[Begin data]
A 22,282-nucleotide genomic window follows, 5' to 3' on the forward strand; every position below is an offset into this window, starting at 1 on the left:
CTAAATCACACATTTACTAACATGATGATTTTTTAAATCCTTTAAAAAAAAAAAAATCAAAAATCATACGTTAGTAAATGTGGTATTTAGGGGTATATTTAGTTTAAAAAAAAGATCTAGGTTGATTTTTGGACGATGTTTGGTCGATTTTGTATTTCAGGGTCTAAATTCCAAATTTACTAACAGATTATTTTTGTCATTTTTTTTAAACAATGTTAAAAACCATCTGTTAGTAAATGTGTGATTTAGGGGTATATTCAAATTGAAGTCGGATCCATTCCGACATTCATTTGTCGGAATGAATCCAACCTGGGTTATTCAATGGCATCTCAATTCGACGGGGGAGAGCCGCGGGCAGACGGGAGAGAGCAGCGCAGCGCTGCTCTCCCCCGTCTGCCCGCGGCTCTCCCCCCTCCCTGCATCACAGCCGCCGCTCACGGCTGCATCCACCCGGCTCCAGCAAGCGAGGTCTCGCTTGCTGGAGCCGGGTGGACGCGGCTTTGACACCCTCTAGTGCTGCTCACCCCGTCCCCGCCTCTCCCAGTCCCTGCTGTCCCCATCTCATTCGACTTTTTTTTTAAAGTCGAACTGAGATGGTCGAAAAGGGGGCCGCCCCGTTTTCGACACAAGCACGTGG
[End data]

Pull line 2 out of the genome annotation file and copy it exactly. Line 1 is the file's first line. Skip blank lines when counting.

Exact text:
CTAAATCACACATTTACTAACATGATGATTTTTTAAATCCTTTAAAAAAAAAAAAATCAAAAATCATACGTTAGTAAATGTGGTATTTAGGGGTATATTTAGTTTAAAAAAAAGATCTAGGTTGATTTTTGGACGATGTTTGGTCGATTTTGTATTTCAGGGTCTAAATTCCAAATTTACTAACAGATTATTTTTGTCATTTTTTTTAAACAATGTTAAAAACCATCTGTTAGTAAATGTGTGATTTAGGGGTATATTCAAATTGAAGTCGGATCCATTCCGACATTCATTTGTCGGAATGAATCCAACCTGGGTTATTCAATGGCATCTCAATTCGACGGGGGAGAGCCGCGGGCAGACGGGAGAGAGCAGCGCAGCGCTGCTCTCCCCCGTCTGCCCGCGGCTCTCCCCCCTCCCTGCATCACAGCCGCCGCTCACGGCTGCATCCACCCGGCTCCAGCAAGCGAGGTCTCGCTTGCTGGAGCCGGGTGGACGCGGCTTTGACACCCTCTAGTGCTGCTCACCCCGTCCCCGCCTCTCCCAGTCCCTGCTGTCCCCATCTCATTCGACTTTTTTTTTAAAGTCGAACTGAGATGGTCGAAAAGGGGGCCGCCCCGTTTTCGACACAAGCACGTGG